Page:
Add this Tag for questions on information theory applied to physics, especially in the fields of statistical mechanics and thermodynamics, the black hole information paradox, complexity of dynamical and physical systems and questions to do with whether information is conserved by physical systems. ...

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2answers
282 views

Entropy: two explanations for the same quantity?

I studied thermodynamics and I saw the following definition for entropy: $$ \Delta S = \int_1^2 \frac{\text{d}Q}{T} $$ that we use to calculate $\Delta S$ for different types of transformations. In ...
4
votes
1answer
69 views

What is the interpretatation of individual contributions to the Shannon entropy?

If $X=\{ x_1,x_2,\dots,x_n\}$ are assigned probabilities $p(x_i)$, then the entropy is defined as $\sum_{i=1}^n\ p(x_i)\,\cdot\left(-\log p(x_i)\right).$ One may call $I(x_i)=-\log p(x_i)$ the ...
4
votes
1answer
209 views

No hair theorem and black hole entropy

The no hair theorem says that black holes rapidly converge to a state that is completely described just by their mass, spin and charge. Black hole thermodynamics says that the black hole entropy is ...
4
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2answers
316 views

What is the mechanism for fast scrambling of information by black holes?

Sekino and Susskind have argued that black holes scramble information faster than any quantum field theory in this paper. What is the mechanism for such scrambling?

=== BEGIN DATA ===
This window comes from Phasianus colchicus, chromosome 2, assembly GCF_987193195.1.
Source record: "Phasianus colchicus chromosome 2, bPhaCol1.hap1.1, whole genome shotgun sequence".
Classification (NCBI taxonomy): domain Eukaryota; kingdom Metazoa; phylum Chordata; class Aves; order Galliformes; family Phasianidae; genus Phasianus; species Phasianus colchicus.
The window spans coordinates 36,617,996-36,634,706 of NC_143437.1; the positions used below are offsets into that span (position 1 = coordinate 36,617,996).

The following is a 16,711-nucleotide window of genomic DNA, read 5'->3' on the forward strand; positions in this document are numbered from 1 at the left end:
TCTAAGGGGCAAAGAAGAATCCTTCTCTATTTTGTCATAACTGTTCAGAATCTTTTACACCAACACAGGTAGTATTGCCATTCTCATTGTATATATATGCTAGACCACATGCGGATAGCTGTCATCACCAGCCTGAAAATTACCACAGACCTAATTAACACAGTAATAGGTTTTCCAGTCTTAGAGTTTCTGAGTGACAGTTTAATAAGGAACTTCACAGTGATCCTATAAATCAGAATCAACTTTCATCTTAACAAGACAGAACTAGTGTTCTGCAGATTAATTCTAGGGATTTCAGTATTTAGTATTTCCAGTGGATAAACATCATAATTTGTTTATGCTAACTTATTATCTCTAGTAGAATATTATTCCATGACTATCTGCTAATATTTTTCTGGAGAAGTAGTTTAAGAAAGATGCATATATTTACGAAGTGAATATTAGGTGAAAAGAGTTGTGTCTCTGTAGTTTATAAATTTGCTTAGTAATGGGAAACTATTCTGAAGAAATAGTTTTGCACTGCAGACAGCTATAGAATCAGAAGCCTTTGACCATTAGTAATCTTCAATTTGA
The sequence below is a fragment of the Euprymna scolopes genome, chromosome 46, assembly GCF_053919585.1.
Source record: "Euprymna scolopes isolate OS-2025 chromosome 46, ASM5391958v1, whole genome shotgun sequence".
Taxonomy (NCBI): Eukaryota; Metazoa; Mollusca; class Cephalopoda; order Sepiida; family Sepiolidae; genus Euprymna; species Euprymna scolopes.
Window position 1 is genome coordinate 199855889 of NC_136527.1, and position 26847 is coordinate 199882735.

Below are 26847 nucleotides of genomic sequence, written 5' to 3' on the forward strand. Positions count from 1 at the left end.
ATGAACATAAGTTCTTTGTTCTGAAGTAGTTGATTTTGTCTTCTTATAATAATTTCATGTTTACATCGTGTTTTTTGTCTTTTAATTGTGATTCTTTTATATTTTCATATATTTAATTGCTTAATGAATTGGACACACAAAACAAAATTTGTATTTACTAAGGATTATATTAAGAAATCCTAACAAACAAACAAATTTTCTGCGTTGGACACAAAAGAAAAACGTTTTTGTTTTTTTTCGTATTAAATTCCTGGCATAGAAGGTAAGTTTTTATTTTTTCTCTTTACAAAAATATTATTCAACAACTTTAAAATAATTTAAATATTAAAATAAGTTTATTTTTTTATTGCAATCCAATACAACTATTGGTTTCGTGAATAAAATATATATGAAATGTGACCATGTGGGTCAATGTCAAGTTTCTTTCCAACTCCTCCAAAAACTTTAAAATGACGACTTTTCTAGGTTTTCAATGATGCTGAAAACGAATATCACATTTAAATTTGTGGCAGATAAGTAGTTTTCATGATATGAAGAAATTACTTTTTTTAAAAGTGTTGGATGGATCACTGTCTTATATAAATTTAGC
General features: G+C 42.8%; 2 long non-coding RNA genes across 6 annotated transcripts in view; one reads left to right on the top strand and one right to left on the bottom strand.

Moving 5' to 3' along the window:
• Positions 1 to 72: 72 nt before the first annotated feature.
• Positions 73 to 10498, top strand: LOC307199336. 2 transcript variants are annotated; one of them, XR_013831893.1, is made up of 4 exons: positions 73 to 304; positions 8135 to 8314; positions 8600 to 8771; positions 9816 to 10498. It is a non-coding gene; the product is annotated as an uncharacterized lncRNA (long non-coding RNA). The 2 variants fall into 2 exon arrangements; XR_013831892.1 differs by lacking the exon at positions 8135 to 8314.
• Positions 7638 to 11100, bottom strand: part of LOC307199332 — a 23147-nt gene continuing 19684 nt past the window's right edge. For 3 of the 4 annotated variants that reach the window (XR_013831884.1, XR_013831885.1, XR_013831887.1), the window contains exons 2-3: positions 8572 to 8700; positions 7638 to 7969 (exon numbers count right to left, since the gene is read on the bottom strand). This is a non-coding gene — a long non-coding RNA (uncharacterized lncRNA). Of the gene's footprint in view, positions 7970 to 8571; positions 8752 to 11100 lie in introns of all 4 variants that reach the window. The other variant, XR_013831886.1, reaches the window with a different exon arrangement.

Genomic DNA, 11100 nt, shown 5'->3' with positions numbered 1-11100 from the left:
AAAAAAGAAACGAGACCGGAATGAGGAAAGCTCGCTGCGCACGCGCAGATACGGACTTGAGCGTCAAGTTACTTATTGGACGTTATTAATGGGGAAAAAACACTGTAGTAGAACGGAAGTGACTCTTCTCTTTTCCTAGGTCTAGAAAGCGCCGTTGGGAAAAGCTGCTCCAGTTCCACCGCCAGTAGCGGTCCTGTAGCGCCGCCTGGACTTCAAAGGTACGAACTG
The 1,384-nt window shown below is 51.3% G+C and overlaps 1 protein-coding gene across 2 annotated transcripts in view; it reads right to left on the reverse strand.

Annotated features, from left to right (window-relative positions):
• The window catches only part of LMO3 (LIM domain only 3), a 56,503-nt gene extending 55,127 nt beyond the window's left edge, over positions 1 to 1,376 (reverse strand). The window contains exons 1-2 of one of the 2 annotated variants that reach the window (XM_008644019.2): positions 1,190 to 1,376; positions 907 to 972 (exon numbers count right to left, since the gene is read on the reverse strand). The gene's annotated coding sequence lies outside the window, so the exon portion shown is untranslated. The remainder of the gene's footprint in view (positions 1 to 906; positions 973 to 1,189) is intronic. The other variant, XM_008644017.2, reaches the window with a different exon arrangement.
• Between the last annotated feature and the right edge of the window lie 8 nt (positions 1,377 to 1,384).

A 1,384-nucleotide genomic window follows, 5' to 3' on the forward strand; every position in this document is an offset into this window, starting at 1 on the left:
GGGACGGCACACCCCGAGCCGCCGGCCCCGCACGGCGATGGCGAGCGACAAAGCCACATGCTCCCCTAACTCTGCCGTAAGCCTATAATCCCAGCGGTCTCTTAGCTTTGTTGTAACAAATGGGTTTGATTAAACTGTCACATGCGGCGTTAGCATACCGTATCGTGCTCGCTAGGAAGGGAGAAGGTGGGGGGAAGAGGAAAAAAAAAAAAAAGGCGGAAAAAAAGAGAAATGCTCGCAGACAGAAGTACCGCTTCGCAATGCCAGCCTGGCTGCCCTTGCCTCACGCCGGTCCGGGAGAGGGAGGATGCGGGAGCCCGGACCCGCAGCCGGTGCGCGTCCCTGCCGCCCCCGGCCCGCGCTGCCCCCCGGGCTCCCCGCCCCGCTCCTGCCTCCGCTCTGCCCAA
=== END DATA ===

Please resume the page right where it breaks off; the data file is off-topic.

4
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2answers
160 views

Knotted token-ring network

Suppose we have a rigid token-ring network. An observer at any node can seemingly determine the angular momentum of the network by measuring the time it takes for a packet to travel around the ring ...
3
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1answer
352 views

Microsecond trading with neutrinos

The Spread Networks corporation recently laid down 825 miles of fiberoptic cable between New York and Chicago, stretching across Pennsylvania, for the sole purpose of reducing the latency of ...
3
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3answers
196 views

The role of context in information theory

Consider Hofstaedter’s jukebox analogy: A jukebox that contains only one record, but many different record players, each of which interprets that one record in a different way to produce an entirely ...
3
votes
2answers
272 views

Number of bits needed to express physical laws?

What is the minimum number of bits that would be needed to express a given physical law, like the law of universal gravitation? How many bits are needed to express each of the four fundamental forces? ...
3
votes
1answer
413 views

How large is the information collected from an inverse femtobarn of collisions?

I ran into this while looking at measures of humongous amounts of data. How does the information (data) collected in an inverse femtobarn exposure compare to a gigabyte of data ?
3
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2answers
524 views

Quantum Teleportation Fidelity